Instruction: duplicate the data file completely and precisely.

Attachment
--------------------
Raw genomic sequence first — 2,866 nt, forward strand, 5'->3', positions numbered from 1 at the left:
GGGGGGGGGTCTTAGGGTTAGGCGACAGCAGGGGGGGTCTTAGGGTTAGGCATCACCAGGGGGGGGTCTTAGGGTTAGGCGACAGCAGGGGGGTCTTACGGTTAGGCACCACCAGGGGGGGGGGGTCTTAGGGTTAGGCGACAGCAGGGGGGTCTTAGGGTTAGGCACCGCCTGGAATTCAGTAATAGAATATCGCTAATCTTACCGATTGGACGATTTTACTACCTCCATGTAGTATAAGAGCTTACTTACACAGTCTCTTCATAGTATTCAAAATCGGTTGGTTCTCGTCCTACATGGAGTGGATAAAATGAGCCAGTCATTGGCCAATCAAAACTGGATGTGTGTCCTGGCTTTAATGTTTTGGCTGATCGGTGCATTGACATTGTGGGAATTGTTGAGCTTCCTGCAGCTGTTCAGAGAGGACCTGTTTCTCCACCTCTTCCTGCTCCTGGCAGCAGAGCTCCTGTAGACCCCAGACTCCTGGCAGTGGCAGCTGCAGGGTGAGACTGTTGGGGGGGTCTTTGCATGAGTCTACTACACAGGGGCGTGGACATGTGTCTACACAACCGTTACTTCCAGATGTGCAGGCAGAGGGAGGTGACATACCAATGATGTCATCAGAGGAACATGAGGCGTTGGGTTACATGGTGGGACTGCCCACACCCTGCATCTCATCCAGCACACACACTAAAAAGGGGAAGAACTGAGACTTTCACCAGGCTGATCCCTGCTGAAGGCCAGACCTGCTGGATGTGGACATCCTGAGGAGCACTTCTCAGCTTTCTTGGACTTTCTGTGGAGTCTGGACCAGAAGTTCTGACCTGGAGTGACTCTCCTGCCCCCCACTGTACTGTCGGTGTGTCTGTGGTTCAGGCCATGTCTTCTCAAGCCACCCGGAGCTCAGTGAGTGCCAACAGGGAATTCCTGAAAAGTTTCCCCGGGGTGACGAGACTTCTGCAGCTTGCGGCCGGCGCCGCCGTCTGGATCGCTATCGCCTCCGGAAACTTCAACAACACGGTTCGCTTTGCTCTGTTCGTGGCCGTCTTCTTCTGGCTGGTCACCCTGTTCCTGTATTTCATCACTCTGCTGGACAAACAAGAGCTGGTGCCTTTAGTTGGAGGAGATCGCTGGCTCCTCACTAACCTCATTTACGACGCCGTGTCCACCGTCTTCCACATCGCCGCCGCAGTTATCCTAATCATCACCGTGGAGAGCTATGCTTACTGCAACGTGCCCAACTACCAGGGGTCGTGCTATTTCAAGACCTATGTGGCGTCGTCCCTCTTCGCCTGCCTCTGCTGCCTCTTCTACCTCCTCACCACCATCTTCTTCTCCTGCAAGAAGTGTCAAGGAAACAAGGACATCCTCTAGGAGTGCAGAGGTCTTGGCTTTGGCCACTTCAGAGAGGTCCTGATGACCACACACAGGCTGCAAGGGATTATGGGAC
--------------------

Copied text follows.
Raw genomic sequence first — 2,866 nt, forward strand, 5'->3', positions numbered from 1 at the left:
GGGGGGGGGTCTTAGGGTTAGGCGACAGCAGGGGGGGTCTTAGGGTTAGGCATCACCAGGGGGGGGTCTTAGGGTTAGGCGACAGCAGGGGGGTCTTACGGTTAGGCACCACCAGGGGGGGGGGGTCTTAGGGTTAGGCGACAGCAGGGGGGTCTTAGGGTTAGGCACCGCCTGGAATTCAGTAATAGAATATCGCTAATCTTACCGATTGGACGATTTTACTACCTCCATGTAGTATAAGAGCTTACTTACACAGTCTCTTCATAGTATTCAAAATCGGTTGGTTCTCGTCCTACATGGAGTGGATAAAATGAGCCAGTCATTGGCCAATCAAAACTGGATGTGTGTCCTGGCTTTAATGTTTTGGCTGATCGGTGCATTGACATTGTGGGAATTGTTGAGCTTCCTGCAGCTGTTCAGAGAGGACCTGTTTCTCCACCTCTTCCTGCTCCTGGCAGCAGAGCTCCTGTAGACCCCAGACTCCTGGCAGTGGCAGCTGCAGGGTGAGACTGTTGGGGGGGTCTTTGCATGAGTCTACTACACAGGGGCGTGGACATGTGTCTACACAACCGTTACTTCCAGATGTGCAGGCAGAGGGAGGTGACATACCAATGATGTCATCAGAGGAACATGAGGCGTTGGGTTACATGGTGGGACTGCCCACACCCTGCATCTCATCCAGCACACACACTAAAAAGGGGAAGAACTGAGACTTTCACCAGGCTGATCCCTGCTGAAGGCCAGACCTGCTGGATGTGGACATCCTGAGGAGCACTTCTCAGCTTTCTTGGACTTTCTGTGGAGTCTGGACCAGAAGTTCTGACCTGGAGTGACTCTCCTGCCCCCCACTGTACTGTCGGTGTGTCTGTGGTTCAGGCCATGTCTTCTCAAGCCACCCGGAGCTCAGTGAGTGCCAACAGGGAATTCCTGAAAAGTTTCCCCGGGGTGACGAGACTTCTGCAGCTTGCGGCCGGCGCCGCCGTCTGGATCGCTATCGCCTCCGGAAACTTCAACAACACGGTTCGCTTTGCTCTGTTCGTGGCCGTCTTCTTCTGGCTGGTCACCCTGTTCCTGTATTTCATCACTCTGCTGGACAAACAAGAGCTGGTGCCTTTAGTTGGAGGAGATCGCTGGCTCCTCACTAACCTCATTTACGACGCCGTGTCCACCGTCTTCCACATCGCCGCCGCAGTTATCCTAATCATCACCGTGGAGAGCTATGCTTACTGCAACGTGCCCAACTACCAGGGGTCGTGCTATTTCAAGACCTATGTGGCGTCGTCCCTCTTCGCCTGCCTCTGCTGCCTCTTCTACCTCCTCACCACCATCTTCTTCTCCTGCAAGAAGTGTCAAGGAAACAAGGACATCCTCTAGGAGTGCAGAGGTCTTGGCTTTGGCCACTTCAGAGAGGTCCTGATGACCACACACAGGCTGCAAGGGATTATGGGAC